When we become more malnourished, our metabolism becomes even more impaired. And with deficiencies of nutrients, including B vitamins like thiamine (vitamin B1) and pyridoxal-5-phosphate (vitamin B6), we can start to produce excessive levels of metabolic toxins like oxalates. Oxalates also block vitamin B7 (biotin) and prevent biotin-dependent enzymes from functioning adequately. So our elimination of oxalates and other toxins (even normal byproducts of our metabolism) can be reduced by malnutrition through various means. 

Oxalate elimination (or oxalate dumping) relies heavily on making and using sulphates properly because oxalates leave cells through sulphate channels (a type of solute channel) by exchanging with sulphate. But our sulphate production relies on adequate amounts of vitamin B6 (hopefully, you’ll remember that vitamin B6 is one of the nutrients that causes increased oxalate synthesis when it’s deficient). 

To make sulphates, we also need adequate cysteine (the same amino acid we use to make coenzyme A and glutathione, our “master antioxidant”), and cysteine is already in short supply because of all the other vital roles it plays in our bodies. And we also need molybdenum as part of the transsulfuration pathway for synthesising sulphates. But unfortunately, it can be challenging to get sufficient molybdenum in your diet.

Oxalates will accumulate if you’re not eliminating them quickly enough from your body. The greater your body burden of oxalates, the worse you’ll feel.

Meanwhile, many other toxicants rely on the three phases of detoxification to exit your body. And each of these phases uses nutrients to function. Ergo, malnutrition will hamper your elimination pathways.

Again, if you’re not eliminating a toxicant, it will find somewhere in your body to make itself at home. As you read this, you may be thinking that if toxicants were people, they’d raise a couple of kids and get a dog after moving in. If only toxicants were so neighbourly. Toxicants will more likely trash your home (body), set fire to your possessions (tissues), and then try to extort all your money (ATP energy).

In summary, contributing to malnutrition is one of the ways grief can affect people’s health.

Can grief make you physically sick? The Physical Toll of Grief on the Body

Excessively high or prolonged levels of circulating stress hormones like cortisol can also lead to: 

  • insulin resistance,
  • high blood sugar levels,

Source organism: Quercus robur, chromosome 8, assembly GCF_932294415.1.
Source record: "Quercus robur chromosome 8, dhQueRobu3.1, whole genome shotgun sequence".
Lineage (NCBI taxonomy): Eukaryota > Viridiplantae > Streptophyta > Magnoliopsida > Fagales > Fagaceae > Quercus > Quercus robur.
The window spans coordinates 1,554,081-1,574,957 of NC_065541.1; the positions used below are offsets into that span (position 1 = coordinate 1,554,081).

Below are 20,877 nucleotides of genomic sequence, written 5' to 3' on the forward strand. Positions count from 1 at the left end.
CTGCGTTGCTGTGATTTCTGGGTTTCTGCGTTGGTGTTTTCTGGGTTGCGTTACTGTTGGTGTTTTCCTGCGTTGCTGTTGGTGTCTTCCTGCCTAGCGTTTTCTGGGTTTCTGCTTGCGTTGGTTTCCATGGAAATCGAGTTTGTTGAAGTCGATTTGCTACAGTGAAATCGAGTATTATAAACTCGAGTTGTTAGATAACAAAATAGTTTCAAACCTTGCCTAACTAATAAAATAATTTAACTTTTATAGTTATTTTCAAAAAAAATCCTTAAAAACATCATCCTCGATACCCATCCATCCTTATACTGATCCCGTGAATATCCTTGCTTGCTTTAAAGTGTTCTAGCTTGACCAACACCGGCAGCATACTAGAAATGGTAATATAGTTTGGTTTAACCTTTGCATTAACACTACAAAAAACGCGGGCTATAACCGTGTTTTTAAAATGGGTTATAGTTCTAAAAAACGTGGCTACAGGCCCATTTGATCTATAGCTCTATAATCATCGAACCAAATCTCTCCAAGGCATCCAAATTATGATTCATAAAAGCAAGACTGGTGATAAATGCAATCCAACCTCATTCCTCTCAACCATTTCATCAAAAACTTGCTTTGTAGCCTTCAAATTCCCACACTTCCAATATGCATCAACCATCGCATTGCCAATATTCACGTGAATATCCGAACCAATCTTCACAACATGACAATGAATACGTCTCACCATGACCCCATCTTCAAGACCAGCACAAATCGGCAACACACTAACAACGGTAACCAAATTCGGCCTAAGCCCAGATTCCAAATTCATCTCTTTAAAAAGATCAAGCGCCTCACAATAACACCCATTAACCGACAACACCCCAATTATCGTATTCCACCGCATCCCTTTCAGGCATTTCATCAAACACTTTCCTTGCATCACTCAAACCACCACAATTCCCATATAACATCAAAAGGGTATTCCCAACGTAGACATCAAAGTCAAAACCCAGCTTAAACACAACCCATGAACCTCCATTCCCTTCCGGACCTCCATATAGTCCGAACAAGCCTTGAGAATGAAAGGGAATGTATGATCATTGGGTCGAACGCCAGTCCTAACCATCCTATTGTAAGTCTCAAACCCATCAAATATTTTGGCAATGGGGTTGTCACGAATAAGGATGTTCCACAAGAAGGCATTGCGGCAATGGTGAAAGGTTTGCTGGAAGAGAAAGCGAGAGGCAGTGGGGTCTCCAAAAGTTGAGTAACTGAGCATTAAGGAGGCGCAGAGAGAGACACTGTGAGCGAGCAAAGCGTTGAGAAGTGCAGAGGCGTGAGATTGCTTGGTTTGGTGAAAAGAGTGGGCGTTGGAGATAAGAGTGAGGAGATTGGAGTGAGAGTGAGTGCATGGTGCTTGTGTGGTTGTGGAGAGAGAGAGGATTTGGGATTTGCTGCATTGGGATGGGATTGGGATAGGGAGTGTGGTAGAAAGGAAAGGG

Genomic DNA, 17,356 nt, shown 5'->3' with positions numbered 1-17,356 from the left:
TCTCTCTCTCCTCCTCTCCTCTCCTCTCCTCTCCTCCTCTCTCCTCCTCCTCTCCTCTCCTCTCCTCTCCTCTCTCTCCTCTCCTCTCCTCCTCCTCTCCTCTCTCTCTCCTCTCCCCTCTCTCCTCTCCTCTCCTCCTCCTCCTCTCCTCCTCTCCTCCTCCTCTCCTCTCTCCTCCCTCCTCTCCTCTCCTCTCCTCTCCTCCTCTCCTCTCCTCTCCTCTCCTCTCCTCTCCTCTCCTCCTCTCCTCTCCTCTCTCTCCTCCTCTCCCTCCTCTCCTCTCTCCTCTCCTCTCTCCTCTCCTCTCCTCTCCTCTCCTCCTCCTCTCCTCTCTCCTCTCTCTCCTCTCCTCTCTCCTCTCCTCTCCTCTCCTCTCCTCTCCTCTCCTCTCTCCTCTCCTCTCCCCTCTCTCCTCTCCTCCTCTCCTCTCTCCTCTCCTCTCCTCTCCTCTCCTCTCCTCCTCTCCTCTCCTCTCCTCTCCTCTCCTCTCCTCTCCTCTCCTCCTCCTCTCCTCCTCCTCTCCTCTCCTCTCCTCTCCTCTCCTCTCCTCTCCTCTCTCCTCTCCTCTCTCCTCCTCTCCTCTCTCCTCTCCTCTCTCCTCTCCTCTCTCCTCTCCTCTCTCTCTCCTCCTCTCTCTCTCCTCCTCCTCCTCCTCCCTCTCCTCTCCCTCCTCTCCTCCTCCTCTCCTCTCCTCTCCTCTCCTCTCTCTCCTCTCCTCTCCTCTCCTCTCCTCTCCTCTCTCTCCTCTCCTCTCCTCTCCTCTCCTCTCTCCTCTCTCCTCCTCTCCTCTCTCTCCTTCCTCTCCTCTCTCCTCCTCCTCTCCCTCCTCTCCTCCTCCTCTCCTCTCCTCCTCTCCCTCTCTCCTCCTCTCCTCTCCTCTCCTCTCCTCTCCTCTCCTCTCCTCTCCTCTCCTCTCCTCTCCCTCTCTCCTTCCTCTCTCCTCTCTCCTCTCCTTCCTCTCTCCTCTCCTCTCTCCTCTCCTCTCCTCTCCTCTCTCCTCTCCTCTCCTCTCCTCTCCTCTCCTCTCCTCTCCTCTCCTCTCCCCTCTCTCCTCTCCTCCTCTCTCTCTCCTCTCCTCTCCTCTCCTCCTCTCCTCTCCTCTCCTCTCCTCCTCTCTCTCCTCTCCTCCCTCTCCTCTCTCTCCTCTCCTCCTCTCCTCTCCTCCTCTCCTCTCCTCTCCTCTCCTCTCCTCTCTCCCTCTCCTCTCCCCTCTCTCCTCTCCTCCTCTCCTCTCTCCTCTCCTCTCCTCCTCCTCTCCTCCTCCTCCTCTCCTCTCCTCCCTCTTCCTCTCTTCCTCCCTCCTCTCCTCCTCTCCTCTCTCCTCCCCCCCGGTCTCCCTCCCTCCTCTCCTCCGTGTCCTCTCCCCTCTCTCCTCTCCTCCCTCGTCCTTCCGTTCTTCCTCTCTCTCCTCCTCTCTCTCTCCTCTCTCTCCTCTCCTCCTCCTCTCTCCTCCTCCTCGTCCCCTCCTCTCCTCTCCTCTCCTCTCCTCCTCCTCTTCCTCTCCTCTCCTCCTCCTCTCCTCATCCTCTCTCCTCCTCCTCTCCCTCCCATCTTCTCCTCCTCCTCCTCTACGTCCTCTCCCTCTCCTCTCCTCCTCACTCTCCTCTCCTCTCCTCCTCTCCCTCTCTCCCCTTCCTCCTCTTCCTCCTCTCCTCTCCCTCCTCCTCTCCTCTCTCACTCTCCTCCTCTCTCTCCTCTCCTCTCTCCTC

• high blood lipids, and
  • even more free radical damage from mismanaging calcium inside our cells.

Steroids like cortisol can also suppress your immune system in other ways. For example, have you ever picked up a cold, reactivated a cold sore, or ended up with shingles following a particularly stressful period? The immunosuppressive effects of high stress hormones also contributed to your vulnerability to infection.

In addition, mitochondrial damage, which releases fragments of dead and dying mitochondria from within our cells into your bloodstream, can also stimulate your immune response and cause chronic inflammation. To your immune system, your mitochondrial DNA resemble bacterial DNA rather than human genes, and mitochondrial proteins appear equally suspicious. These are called damage-associated molecular patterns (DAMPs) and can trigger inflammatory pathways that can damage your tissues, including your heart. Of course, combatting the flames of inflammation requires large amounts of antioxidant nutrients like: 

  • vitamin C,
  • B vitamins,
  • glutathione,
  • zinc,
  • coenzyme Q10,
  • selenium, and
  • vitamin D.

Ironically, these are the nutrients that are depleted by remaining in sympathetic overdrive for too long – one of the principal underlying reasons for chronic inflammation in the first place.

Can Heartbreak Really Make You Physically Sick? Science Says Yes

The cumulative effect of being bombarded with many different stressors alongside suboptimal physiological responses, perhaps because you also suffer from sleep deprivation, toxicity, and malnutrition, can make your health spiral down. This is called allostatic overload. And allostatic overload can predispose you to develop broken heart syndrome. Broken heart syndrome is also called stress cardiomyopathy or Takotsubo cardiomyopathy. Thankfully, this is a rare type of heart damage, but it’s still life-changing. Broken heart syndrome tends to affect older people, especially women over 50, under extreme stress, such as after losing their spouse. 

People with Takotsubo cardiomyopathy also have changes in their brain structures. Some parts of their brains appear shrunken on MRI imaging, while others are enlarged. And the neurones within several regions of their brains show unusual connectivity. The portions of the brain that are demonstrated to have the most noticeable changes are those involved with:

  • language,
  • emotion,
  • reasoning,
  • perception, and
  • autonomic control (over functions like heart rate, blood pressure, and temperature regulation).

Grief really can have devastating effects.

Your nutrient status becomes even more critical when you're under stress